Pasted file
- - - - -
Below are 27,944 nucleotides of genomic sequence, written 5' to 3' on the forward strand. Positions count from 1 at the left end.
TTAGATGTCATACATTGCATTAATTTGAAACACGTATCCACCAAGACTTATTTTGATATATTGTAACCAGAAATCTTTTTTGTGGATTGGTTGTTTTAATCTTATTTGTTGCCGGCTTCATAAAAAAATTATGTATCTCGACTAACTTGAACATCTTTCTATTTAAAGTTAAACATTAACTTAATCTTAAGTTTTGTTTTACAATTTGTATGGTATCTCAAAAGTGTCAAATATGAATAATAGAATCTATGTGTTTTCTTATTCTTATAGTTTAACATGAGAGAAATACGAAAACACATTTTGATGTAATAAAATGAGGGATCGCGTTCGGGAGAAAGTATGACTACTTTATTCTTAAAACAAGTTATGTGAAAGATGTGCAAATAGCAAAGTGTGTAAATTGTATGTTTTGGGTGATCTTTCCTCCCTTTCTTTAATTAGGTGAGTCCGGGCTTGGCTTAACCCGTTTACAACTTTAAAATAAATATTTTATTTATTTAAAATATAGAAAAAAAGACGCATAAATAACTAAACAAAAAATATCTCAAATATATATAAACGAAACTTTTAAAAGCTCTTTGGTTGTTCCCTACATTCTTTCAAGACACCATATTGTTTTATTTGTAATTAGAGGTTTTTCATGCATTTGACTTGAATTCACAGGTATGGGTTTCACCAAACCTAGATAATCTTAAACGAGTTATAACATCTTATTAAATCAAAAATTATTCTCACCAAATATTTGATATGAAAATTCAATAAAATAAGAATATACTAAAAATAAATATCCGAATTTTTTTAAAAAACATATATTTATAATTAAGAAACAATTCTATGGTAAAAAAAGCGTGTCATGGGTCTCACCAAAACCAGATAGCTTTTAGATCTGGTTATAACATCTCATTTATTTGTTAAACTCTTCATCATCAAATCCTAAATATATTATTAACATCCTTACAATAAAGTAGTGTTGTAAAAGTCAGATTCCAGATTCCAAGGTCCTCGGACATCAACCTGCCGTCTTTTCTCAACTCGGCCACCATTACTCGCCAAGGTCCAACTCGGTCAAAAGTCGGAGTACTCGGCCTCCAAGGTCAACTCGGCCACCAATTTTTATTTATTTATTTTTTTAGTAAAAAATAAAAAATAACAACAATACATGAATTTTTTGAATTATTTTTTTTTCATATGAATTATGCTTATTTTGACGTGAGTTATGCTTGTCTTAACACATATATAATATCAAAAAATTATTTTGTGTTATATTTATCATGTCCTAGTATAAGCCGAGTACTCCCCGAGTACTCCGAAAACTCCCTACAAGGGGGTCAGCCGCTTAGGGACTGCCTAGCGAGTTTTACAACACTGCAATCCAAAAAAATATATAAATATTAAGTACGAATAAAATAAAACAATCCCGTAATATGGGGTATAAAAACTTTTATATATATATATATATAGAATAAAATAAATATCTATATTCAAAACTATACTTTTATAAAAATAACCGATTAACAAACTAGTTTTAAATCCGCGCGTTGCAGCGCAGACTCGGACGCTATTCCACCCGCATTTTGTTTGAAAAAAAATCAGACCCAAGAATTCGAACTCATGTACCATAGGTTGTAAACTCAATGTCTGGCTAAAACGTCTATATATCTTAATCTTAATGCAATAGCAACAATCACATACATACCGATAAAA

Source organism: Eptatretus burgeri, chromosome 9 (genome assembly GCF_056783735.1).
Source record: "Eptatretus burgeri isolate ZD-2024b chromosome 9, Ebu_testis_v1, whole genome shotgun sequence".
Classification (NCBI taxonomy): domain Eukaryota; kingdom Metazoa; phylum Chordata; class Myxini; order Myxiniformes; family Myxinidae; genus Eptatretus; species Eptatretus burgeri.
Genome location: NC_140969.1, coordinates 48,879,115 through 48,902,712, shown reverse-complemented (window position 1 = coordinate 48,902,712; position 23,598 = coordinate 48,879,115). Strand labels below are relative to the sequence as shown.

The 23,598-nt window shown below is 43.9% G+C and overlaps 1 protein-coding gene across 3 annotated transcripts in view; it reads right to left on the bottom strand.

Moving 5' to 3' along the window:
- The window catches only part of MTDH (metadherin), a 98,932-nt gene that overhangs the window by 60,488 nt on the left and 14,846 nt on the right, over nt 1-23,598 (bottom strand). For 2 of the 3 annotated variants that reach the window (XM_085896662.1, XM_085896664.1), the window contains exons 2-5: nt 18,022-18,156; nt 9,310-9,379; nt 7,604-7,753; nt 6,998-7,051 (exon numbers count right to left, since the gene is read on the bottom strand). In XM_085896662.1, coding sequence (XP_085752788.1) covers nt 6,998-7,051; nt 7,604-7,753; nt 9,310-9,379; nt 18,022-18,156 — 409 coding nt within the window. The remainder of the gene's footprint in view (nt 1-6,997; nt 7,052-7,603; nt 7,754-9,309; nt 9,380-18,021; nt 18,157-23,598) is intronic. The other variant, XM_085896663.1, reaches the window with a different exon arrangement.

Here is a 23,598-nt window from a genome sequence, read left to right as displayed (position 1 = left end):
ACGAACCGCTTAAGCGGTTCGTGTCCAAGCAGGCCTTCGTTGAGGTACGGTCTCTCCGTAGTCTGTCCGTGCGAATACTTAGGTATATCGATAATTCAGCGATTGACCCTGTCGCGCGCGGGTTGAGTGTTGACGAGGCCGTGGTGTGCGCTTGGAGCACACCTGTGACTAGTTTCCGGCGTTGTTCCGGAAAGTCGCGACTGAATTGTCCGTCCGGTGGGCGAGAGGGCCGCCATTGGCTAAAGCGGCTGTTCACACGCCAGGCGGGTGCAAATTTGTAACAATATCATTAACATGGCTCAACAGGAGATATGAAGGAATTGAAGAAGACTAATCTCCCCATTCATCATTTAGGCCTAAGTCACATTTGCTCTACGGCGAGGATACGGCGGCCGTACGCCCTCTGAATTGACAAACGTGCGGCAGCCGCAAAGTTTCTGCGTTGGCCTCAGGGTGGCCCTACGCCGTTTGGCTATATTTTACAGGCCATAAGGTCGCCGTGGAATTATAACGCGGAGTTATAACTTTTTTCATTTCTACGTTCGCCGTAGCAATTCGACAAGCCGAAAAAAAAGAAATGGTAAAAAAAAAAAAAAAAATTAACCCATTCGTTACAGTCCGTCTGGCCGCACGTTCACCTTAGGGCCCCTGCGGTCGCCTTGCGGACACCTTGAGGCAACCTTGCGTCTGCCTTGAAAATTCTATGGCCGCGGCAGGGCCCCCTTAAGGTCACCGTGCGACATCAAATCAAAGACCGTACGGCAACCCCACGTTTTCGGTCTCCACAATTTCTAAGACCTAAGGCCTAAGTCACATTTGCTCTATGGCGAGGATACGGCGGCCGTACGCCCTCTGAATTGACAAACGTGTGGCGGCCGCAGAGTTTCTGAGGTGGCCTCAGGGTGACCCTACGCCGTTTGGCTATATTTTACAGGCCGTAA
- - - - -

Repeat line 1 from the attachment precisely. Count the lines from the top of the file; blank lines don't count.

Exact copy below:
Below are 27,944 nucleotides of genomic sequence, written 5' to 3' on the forward strand. Positions count from 1 at the left end.